Leading Israeli Middle East expert Ehud Yaari briefed journalists on a BICOM conference call on Monday 8 July on the situation in Egypt and its implications for Israel. The following is an edited transcript of his remarks. You can listen to the briefing on BICOM’s podcast page here.
Ehud Yaari is the veteran Middle East Commentator for Israel’s Channel 2 News, and an International Fellow at The Washington Institute for Near East Policy. He has written eight books on the Israeli-Arab conflict and published many articles in the international press. He was the first Israeli journalist to visit Cairo, even before the peace treaty in 1979 and remains one of Israel’s most revered experts in Middle East affairs.
What is the immediate impact on security in the Sinai?
The situation is grave and perceived by the top echelon of Egyptian military to be very dangerous. We have different militias of Salafi Jihadists, Bedouins and volunteers from abroad. These are attacking, at will, Egyptian military and security positions in different areas of the Sinai. Not all attacks are being reported by the media. We are witnessing a state of semi-open rebellion by many tribes in the Sinai, led by Salafi militias who have declared the establishment of a ‘war council’ to fight against the Egyptian military. Morsi got the majority of the vote in Sinai (not that many bothered voting) and they are using his sacking as a pretext to vent traditional grievances against the Egyptian state.
The military is especially worried about the Suez, and the possibility of anti-tank missiles being used against ships. They have taken unprecedented precautions around the canal and oil installations in city of Suez at the southern point of the canal, following an attempt to fire a grad missile in the area.
The military does not want to take control of the Sinai. Defence Minister General Abdel Fatah al-Sisi is keeping to the traditional line that the army’s role is to assist police and interior ministry forces and no more. In reality however there is no police activity in Sinai since the revolution in 2010, when most of the police stations were burned down by the policemen themselves. Israel has permitted Egypt, in the context of the Agreed Activities Mechanism (AAM) of the 1979 peace treaty, to introduce more troops, a few commando battalions, some tanks and more interestingly a few Apache helicopters, which according to the peace treaty are not allowed. The Egyptian army is showing the flag by manning roadblocks and defending sensitive government installations but this is still mostly talk, and there is no concerted effort to tackle the jihadist militias. For these militias the Toyota Land Cruiser with a machine gun mounted on the back has become the new camel.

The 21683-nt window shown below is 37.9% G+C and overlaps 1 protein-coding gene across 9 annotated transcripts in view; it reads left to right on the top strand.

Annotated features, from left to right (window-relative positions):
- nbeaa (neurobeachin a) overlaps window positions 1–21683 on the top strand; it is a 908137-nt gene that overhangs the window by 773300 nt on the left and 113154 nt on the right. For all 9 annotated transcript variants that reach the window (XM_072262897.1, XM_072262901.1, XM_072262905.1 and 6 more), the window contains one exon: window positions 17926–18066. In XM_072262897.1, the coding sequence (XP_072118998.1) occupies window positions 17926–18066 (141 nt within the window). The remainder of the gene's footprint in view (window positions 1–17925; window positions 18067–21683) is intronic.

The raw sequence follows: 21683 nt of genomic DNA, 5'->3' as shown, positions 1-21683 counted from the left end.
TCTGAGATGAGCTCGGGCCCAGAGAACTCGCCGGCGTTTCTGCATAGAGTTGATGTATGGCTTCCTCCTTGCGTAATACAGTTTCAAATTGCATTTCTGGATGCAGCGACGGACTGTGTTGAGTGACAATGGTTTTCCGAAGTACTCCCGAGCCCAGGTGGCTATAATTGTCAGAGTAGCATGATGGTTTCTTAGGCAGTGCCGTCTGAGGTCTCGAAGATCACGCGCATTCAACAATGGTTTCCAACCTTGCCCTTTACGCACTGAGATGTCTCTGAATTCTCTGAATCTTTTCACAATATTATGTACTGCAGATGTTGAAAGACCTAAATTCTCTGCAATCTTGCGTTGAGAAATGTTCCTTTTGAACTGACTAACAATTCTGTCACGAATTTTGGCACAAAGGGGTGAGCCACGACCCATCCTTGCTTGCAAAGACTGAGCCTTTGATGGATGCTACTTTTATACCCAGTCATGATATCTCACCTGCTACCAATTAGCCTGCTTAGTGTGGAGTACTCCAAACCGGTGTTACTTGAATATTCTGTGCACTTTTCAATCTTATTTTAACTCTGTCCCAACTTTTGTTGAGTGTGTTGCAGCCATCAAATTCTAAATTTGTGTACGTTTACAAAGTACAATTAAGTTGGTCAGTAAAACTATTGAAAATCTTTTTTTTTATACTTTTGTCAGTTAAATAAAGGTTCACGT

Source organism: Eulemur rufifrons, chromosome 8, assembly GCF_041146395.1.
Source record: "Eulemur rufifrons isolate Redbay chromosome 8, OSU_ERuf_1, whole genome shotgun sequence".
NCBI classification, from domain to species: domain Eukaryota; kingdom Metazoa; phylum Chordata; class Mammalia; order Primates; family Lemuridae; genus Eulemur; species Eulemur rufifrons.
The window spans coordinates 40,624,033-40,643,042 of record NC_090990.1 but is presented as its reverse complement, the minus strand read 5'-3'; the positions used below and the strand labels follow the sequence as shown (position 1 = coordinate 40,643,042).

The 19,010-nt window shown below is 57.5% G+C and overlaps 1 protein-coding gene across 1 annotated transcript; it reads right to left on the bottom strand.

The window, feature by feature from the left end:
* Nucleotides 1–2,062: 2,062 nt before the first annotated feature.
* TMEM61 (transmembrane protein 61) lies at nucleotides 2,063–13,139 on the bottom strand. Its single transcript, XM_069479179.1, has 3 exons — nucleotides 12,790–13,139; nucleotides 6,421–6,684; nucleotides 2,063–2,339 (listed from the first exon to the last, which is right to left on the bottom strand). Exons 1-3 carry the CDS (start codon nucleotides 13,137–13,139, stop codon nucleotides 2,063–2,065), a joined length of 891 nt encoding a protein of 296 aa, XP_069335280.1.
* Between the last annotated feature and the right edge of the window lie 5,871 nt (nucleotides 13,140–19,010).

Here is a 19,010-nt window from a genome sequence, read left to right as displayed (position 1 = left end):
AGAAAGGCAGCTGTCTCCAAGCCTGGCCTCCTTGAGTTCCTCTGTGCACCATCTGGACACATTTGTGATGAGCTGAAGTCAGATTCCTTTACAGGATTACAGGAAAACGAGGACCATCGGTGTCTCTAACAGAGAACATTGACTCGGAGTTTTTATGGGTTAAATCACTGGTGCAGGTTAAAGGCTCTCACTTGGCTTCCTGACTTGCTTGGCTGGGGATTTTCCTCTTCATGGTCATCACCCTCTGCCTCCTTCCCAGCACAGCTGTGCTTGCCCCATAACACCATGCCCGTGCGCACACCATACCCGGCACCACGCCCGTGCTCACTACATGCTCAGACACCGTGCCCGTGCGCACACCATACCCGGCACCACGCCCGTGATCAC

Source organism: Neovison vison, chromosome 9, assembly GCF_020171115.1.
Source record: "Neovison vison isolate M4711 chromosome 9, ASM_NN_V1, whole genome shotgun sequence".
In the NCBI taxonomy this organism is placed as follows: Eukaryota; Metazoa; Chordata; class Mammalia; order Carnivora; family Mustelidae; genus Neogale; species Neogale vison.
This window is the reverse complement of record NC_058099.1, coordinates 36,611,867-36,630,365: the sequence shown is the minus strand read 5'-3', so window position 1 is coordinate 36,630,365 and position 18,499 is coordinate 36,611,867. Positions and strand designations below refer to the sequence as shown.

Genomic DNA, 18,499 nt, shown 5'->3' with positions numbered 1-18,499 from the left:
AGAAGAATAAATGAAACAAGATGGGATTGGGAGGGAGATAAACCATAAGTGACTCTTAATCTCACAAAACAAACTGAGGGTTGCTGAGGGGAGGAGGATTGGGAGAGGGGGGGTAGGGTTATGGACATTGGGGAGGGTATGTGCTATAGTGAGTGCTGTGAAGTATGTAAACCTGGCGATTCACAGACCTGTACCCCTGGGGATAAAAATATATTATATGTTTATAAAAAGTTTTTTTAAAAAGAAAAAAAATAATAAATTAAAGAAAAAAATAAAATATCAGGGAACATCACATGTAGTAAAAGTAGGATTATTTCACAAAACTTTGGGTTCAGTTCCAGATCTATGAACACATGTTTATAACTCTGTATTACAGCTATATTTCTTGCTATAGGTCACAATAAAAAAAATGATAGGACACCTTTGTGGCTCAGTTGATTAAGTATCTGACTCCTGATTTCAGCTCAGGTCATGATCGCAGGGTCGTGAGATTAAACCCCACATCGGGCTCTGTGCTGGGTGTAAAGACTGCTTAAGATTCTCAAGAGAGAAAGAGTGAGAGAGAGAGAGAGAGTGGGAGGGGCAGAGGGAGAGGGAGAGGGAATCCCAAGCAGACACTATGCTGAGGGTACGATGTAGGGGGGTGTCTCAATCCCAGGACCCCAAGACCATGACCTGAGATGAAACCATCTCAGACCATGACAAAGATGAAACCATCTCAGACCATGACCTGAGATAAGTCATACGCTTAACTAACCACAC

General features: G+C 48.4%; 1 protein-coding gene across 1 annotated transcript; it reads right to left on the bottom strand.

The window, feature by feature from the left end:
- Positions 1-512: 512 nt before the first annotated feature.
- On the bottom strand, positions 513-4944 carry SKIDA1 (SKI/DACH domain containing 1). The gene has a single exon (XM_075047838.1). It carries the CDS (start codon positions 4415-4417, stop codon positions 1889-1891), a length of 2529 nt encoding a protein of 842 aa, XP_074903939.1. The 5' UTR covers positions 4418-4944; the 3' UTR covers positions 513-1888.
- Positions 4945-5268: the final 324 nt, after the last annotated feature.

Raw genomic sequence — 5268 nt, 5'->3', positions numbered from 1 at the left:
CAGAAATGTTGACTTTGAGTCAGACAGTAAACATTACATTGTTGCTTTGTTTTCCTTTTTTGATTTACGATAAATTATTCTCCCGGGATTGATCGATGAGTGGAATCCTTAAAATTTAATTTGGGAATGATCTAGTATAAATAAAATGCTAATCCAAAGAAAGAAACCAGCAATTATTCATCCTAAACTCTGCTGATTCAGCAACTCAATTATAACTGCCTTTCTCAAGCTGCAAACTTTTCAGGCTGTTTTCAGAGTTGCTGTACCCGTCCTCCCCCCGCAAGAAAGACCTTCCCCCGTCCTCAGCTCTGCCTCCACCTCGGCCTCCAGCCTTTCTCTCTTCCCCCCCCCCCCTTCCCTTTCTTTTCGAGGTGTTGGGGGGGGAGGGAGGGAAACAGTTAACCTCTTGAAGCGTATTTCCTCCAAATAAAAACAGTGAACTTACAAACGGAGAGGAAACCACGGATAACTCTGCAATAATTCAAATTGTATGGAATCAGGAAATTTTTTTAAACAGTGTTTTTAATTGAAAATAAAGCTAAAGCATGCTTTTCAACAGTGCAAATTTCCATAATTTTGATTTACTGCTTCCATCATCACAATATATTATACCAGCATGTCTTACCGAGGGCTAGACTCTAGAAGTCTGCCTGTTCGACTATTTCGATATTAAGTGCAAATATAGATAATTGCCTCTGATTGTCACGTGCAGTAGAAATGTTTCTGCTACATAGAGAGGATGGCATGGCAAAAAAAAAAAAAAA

What is the impact on Hamas in Gaza?
Hamas is in dire straits because it has lost to differing degrees most of its supporters. It has lost Hezbollah because of criticism by Hamas leaders, mainly political bureau chief Khaled Meshaal, for its military involvement in Syria. They have clearly lost the support of the Syrian regime itself. We have seen a small number of Hamas members from refugee camps in Syria involved in the uprising there. They have lost a lot of Iranian support because of Hamas’s position on Syria and there are signs of a change in the attitude of Qatar following the effective dismissal of its prime minister Hamad Bin Jassim, which was a real game changer from Hamas’s point of view. It was an additional blow therefore to lose the Muslim Brotherhood in Egypt.
There is also an internal struggle within Hamas. The political leadership is following the general Muslim Brotherhood anti-Assad line, whilst the military command of the Izz al-Din al-Qassam Brigades and some of the other political leaders – Imad al-Alami, Mahmoud Zahar and others – are urging to maintain good contacts with Iran. Hamas has sent delegations to Beirut to meet Hezbollah and to Tehran but no real change has been detected so far in the attitudes of Iran and Hezbollah towards Hamas.